The Australian Communications Consumer Action Network is concerned the Dallas Buyers Club court win could spur legal shake downs of Australians through speculative invoicing.
Speculative invoicing is the practice where a rights holder sends a letter of demand for payment of damages to an account holder who has allegedly engaged in illegal downloading.
The concerns follow the federal court case between iiNet and the owners of the rights of the Dallas Buyers Club.
The Federal Court has ordered iiNet and other ISPs to provide details of customers who have downloaded the film.
This means the copyright owners can now send letters to the people who downloaded the film without permission asking them for payment.
ACCAN is concerned that the Copyright Code will streamline ‘speculative invoicing’.
ACCAN has been working with industry and rights holders to develop the industry Copyright Code which today has been submitted to the ACMA.
The Code includes a Notice Scheme that will see consumers sent infringement notices if they are alleged to have downloaded pirated material.
In its submission to Communications Alliance, ACCAN outlined significant concerns in the Code’s consumer safeguards.
ACCAN chief executive, Teresa Corbin, said speculative invoicing had occurred in the US, Canada and UK where consumers had been sent intimidating letters demanding compensation for claims of illegal file sharing.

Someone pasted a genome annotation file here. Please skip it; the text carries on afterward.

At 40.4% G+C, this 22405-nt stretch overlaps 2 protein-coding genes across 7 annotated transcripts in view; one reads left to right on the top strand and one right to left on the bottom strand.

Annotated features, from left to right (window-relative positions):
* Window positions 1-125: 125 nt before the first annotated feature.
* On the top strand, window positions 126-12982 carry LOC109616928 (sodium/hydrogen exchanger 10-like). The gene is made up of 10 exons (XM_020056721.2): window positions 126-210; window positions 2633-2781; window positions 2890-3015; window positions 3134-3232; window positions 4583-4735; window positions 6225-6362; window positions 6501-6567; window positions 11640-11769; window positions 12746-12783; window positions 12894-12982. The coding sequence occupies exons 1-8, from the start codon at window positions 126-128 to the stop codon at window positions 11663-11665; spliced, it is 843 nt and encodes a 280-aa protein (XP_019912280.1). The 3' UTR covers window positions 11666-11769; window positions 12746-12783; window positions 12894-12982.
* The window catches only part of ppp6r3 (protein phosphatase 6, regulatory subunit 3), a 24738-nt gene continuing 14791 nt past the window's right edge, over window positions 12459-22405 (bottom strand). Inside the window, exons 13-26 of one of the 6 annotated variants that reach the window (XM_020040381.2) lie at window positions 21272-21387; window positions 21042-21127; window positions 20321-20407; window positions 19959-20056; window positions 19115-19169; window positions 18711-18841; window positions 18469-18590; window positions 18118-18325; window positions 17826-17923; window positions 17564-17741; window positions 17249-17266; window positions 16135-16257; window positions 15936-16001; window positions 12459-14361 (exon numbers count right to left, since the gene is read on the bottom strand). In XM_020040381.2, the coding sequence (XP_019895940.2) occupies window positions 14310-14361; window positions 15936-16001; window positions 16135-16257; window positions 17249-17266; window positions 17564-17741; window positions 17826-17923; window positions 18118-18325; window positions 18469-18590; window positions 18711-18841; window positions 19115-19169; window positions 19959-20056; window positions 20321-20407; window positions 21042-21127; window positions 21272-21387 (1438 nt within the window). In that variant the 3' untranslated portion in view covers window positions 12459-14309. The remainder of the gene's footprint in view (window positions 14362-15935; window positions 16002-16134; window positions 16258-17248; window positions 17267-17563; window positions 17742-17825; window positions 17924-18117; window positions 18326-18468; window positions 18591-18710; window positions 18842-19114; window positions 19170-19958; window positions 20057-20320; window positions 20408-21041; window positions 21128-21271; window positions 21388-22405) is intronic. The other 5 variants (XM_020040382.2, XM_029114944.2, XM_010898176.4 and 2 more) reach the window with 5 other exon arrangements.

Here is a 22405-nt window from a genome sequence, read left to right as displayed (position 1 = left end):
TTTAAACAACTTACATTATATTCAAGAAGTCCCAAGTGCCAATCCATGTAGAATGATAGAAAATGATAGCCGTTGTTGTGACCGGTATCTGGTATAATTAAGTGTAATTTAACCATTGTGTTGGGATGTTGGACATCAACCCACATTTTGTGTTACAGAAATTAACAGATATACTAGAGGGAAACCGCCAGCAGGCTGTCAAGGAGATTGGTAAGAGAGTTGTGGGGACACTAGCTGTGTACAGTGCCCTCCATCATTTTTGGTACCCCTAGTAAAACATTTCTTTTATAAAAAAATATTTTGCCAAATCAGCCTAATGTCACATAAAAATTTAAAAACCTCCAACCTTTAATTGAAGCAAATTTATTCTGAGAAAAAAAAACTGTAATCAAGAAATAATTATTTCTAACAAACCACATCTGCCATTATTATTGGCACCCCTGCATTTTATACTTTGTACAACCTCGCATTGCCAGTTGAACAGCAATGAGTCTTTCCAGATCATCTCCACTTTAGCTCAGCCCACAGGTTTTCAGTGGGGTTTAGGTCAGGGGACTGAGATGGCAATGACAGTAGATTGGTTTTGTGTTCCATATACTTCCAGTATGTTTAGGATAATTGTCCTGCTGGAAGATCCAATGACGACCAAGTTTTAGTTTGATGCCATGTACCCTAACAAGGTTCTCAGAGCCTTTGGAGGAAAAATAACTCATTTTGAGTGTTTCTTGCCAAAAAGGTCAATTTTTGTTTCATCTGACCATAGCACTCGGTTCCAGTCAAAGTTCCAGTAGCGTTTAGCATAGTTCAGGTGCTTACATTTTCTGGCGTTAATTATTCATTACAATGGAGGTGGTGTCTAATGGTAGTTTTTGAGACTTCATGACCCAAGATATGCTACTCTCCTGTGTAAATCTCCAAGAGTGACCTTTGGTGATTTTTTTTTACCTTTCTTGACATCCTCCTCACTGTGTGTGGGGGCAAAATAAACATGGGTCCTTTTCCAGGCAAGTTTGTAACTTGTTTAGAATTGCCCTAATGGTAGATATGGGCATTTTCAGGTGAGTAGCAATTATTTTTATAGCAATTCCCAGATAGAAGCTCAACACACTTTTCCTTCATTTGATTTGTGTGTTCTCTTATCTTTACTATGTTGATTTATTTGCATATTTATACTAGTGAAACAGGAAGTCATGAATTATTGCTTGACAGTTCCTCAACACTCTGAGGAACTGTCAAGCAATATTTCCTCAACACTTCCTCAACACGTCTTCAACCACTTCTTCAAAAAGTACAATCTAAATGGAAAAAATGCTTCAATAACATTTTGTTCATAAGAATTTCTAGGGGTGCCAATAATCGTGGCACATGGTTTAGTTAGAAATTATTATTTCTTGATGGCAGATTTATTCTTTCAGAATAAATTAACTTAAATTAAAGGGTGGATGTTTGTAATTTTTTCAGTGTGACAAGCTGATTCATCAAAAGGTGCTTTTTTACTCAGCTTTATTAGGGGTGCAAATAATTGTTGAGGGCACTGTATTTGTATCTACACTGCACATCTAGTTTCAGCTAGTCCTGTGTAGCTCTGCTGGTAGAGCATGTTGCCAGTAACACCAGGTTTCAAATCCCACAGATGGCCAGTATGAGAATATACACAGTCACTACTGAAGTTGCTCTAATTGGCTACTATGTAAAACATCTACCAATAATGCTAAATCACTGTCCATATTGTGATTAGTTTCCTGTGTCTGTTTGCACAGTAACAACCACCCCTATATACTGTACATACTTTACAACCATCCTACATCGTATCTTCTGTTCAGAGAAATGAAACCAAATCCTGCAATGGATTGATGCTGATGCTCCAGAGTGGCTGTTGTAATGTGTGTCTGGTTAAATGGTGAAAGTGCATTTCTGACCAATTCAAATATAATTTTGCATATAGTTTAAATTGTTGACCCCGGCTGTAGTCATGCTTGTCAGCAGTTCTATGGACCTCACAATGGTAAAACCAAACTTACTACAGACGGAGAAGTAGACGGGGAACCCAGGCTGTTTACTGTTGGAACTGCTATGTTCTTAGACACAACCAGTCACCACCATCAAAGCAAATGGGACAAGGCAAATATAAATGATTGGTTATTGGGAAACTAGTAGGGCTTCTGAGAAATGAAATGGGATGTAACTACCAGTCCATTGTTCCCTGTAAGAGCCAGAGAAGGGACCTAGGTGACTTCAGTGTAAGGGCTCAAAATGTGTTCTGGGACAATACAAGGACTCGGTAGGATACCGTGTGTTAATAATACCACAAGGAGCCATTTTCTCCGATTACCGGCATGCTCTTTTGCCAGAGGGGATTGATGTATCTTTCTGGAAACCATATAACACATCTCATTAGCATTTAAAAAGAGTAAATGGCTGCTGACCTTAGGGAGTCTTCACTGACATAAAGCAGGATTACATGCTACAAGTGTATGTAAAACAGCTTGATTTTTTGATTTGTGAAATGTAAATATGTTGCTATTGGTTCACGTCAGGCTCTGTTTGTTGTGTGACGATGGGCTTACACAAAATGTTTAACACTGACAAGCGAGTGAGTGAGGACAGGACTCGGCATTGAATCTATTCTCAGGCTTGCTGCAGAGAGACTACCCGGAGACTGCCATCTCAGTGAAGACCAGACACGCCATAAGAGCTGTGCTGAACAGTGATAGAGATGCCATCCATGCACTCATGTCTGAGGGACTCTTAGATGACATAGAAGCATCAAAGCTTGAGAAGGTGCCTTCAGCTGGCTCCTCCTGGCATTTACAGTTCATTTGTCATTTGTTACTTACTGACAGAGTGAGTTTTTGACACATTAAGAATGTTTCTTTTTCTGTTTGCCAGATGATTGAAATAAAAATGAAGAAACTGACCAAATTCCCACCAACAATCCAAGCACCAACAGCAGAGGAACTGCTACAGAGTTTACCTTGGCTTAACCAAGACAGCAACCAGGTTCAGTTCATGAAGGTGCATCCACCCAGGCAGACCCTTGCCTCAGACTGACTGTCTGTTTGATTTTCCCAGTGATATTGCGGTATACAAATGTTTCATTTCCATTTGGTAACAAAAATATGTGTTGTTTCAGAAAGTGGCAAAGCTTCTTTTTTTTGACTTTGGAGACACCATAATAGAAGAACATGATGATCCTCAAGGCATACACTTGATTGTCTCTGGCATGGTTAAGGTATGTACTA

“The Dallas Buyers Club Federal Court decision is worrying because in the future Australian consumers may be sent threatening letters shaking them down for money or face the threat of legal action,” she said.
ACCAN has proposed that rights holders who engage in speculative invoicing be barred from using the industry Notice Scheme.
Overseas there have been cases where consumers have been intimidated into paying $9,000(AUD) in out of court settlements to appease copyright holders.
ACCAN urges any consumers who receive a speculative invoice to seek independent legal advice before taking any action.
It also has further concerns regarding the cost and the questionable benefits of the scheme.
Corbin said, under the Code, internet service providers (ISPs) would be forced to keep evidence of online copyright infringement and send infringement notices to customers.
“The cost of running the scheme will be passed on to consumers through higher internet bills," she said.
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"We are calling on the Australian Communications and Media Authority to subject the scheme to a cost benefit analysis by the government Office of Best Practice Regulation and ensure it meets appropriate community safeguards.”
ACCAN has further concerns regarding the security of consumer information that will be collected under the Code.
"This information will be a treasure trove to hackers who may illegally access the information and compromise consumer privacy," according to an ACCAN statement.
Corbin said there were no provisions in the Code forcing ISPs to delete information once it is no longer useful.
"This is a real concern given the Code requires ISPs to store information about download history and potentially illegal activities," she said.
“Ultimately market solutions that provide affordable, available content to Australian consumers will have the biggest impact on piracy."